Time to move on to the next debt window and check another balance – Federal Pension obligations. Like the Unfunded Liabilities, this is obviously a debt. It is owed to anyone who has retired from Federal Government service. Why they don’t call it “Unfunded” is peculiar to me as all of our debt is unfunded. The total of debt (whatever that is) is lumped into our National Debt which just surpassed the $18 trillion mark.
With the dubious honor of being one of the top six Federal Budget items, Federal Pension obligations currently account for $247 billion of our annual budget. When added to the $1.685 trillion of interest paid against unfunded debt, we now account for $1.932 trillion of our annual budget. Perhaps you begin to see where we are headed. Let’s move on.
The top six federal budget items include the three just discussed plus spending on Defense and spending for Income Security. Without going into great detail, Income Security is essentially Federal Welfare to include such things as food stamps, federal unemployment benefits and other family support programs. These two budget items would not be considered interest payments. These expenses can be cut at any time with generally no future unfunded obligation on the books.
This now brings us to the next debt window and item #6 amongst the largest budget items - Interest on Debt. It is this amount which is often referred to in discussion about the state of our budget. That amount is $267 billion and it represents just 1.48% of our total debt. (remember this number may change as debt is continually refinanced) It is claimed to be small and manageable, yet, even at the low borrowing rate of just 1.48% this amount represents 55% of our current budget deficit. Clue #4
Now considering the $267 billion interest payment on our National Debt, the total of interest payments now being made against all debt – both unfunded and current – is:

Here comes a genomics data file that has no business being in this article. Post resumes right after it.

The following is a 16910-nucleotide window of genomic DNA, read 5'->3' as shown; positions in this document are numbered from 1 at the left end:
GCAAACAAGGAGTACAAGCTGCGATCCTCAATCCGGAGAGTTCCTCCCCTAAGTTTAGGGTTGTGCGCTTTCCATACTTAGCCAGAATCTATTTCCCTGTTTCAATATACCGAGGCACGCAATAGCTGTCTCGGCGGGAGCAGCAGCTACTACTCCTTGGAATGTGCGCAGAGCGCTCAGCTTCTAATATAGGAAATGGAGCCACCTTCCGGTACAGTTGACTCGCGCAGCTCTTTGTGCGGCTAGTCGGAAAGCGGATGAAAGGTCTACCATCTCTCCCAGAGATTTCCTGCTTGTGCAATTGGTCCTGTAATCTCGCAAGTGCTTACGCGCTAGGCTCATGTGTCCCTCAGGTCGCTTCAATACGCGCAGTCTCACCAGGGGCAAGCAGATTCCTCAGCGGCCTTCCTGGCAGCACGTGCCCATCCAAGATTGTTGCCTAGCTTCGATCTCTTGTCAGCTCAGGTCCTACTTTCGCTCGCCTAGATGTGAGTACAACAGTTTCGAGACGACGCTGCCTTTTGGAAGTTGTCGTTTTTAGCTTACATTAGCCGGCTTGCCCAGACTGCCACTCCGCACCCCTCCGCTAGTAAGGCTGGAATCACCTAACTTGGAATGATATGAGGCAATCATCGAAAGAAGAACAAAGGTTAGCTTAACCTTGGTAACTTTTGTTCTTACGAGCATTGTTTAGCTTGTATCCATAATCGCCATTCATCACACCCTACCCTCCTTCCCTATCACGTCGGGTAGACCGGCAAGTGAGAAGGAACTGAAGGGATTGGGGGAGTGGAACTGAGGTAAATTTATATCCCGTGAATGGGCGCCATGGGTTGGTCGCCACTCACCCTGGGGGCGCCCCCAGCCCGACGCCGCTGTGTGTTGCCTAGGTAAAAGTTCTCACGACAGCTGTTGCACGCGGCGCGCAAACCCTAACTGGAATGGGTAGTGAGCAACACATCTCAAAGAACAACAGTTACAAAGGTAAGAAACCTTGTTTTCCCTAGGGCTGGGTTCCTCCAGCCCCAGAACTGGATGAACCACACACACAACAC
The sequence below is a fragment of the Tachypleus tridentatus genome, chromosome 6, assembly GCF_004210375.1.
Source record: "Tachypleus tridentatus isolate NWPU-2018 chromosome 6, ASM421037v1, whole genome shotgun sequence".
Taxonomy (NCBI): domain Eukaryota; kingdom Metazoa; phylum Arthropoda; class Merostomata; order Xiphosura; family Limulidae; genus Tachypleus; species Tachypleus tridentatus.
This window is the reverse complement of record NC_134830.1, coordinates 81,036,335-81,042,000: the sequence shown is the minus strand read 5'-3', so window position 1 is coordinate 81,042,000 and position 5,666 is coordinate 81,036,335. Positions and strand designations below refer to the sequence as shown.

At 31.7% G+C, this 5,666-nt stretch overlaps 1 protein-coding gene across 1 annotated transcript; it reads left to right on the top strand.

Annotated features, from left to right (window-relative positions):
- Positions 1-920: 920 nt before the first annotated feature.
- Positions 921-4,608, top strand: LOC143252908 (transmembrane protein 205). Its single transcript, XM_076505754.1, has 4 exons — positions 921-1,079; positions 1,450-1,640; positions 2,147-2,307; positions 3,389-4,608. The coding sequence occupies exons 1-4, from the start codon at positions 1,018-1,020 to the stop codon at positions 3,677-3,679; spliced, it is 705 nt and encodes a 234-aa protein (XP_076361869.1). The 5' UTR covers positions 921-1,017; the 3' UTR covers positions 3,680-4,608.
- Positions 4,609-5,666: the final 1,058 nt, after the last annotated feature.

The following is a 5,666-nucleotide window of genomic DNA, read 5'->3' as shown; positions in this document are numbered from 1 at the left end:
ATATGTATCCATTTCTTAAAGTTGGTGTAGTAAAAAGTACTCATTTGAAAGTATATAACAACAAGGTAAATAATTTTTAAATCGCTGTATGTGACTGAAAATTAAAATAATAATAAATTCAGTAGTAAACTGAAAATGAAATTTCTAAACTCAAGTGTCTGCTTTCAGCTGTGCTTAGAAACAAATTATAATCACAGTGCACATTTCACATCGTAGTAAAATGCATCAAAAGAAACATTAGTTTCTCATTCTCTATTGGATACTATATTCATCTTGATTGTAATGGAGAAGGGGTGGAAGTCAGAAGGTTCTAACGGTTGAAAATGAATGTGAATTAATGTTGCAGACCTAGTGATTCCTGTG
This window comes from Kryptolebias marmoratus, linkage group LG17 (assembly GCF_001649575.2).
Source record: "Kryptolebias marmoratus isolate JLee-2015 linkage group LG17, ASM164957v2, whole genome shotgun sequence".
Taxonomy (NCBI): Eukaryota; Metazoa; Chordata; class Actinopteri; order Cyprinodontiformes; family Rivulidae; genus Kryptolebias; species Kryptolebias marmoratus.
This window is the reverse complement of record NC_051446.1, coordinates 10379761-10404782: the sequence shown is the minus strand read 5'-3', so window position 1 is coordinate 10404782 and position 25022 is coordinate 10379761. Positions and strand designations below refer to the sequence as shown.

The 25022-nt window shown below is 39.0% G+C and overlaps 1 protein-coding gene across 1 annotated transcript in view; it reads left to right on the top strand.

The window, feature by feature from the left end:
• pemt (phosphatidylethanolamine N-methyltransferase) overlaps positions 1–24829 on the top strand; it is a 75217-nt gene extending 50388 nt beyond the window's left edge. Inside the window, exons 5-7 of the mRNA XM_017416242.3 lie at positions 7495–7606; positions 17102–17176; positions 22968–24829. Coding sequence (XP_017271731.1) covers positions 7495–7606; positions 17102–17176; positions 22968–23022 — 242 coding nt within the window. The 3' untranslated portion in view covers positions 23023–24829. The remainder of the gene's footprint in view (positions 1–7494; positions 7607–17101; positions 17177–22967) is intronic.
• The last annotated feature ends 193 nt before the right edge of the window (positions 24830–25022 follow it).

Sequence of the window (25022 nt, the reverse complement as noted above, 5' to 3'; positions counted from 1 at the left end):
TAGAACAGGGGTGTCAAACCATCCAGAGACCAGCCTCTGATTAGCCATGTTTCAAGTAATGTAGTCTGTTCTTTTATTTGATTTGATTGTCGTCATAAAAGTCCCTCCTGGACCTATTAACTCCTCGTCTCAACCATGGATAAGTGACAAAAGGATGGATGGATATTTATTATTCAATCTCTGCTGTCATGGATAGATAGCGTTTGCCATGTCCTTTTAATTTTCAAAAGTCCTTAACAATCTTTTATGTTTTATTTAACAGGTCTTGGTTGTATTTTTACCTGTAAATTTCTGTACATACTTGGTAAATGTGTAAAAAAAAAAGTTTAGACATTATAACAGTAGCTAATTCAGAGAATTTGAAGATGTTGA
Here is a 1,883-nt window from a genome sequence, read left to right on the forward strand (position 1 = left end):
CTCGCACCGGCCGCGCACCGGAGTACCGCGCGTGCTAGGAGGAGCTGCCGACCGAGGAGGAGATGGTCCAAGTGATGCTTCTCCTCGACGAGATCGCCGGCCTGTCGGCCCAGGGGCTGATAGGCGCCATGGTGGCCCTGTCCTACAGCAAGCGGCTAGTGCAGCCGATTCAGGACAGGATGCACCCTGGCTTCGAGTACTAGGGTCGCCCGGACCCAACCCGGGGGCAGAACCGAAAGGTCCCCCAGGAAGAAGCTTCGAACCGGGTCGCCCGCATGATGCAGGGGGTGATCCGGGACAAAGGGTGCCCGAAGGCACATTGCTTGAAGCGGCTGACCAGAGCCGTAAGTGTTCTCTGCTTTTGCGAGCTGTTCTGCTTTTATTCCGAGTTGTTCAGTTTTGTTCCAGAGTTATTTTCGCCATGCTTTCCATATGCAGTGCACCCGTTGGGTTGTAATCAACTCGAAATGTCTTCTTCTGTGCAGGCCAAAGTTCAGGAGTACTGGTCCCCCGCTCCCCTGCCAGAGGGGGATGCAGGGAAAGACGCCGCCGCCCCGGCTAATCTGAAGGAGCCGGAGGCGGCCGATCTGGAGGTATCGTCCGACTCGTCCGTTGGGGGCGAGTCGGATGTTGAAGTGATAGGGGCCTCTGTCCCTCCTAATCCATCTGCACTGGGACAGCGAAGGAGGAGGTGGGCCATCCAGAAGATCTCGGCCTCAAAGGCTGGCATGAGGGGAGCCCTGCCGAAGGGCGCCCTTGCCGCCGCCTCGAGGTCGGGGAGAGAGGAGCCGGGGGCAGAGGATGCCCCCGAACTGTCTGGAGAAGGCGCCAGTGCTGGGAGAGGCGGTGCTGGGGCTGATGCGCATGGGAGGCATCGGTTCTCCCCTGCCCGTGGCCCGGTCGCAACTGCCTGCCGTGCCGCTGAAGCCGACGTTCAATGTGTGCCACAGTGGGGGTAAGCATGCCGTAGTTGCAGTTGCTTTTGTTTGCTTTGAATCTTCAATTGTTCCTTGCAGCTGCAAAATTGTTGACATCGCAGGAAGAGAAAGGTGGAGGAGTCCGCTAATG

Unfunded Liabilities…………….. $1.685 Trillion
Federal Pensions…………………. $ 247 Billion
Interest on National Debt…… $ 267 Billion
Total Interest On All Debt... $2.199 Trillion
Now it’s time to reset our perspective on our debt. It’s not just the $18 trillion spoken of by the mainstream, it’s really a combination of National Debt and Unfunded Liabilities. Let’s do the math:
National Debt ……………………… $18 Trillion
Unfunded Liabilities …………….. $115.8 Trillion
Total Debt Obligation …………. $133.8 Trillion
An interesting correlation is now developing. We have already established that our $18 trillion of National Debt appears to be financed at a 1.48% rate. A simple calculation tells us our unfunded debt is being financed at a 1.67% rate. All of this debt is being financed through the issuance of Treasury Securities. The correlation between the rate of interest being paid on these debts and current Treasury yields is amazing. I took another snapshot of today’s treasury markets and for illustration sake looked at the 2 Year Treasury, the 5 Year, the 10 Year and their respective yields. - .65% - 1.69% - 2.31%
For the sake of argument, let’s say our national debt is being financed via equal distribution between these notes. Of course there are shorter and longer term notes with higher and lower yields than those chosen for this illustration. If equally distributed, the average yield (interest paid) on these notes would be 1.55%. Final Clue #5
It should now be clear how much our true debt is and how it is financed. Equally clear should be just how vulnerable our entire financial system really is and how close we are to a crisis of Pompei-like proportion. With the Fed now retired from its bond buying job, Treasury prices must now adapt to less demand. Less demand means lower prices and higher yields.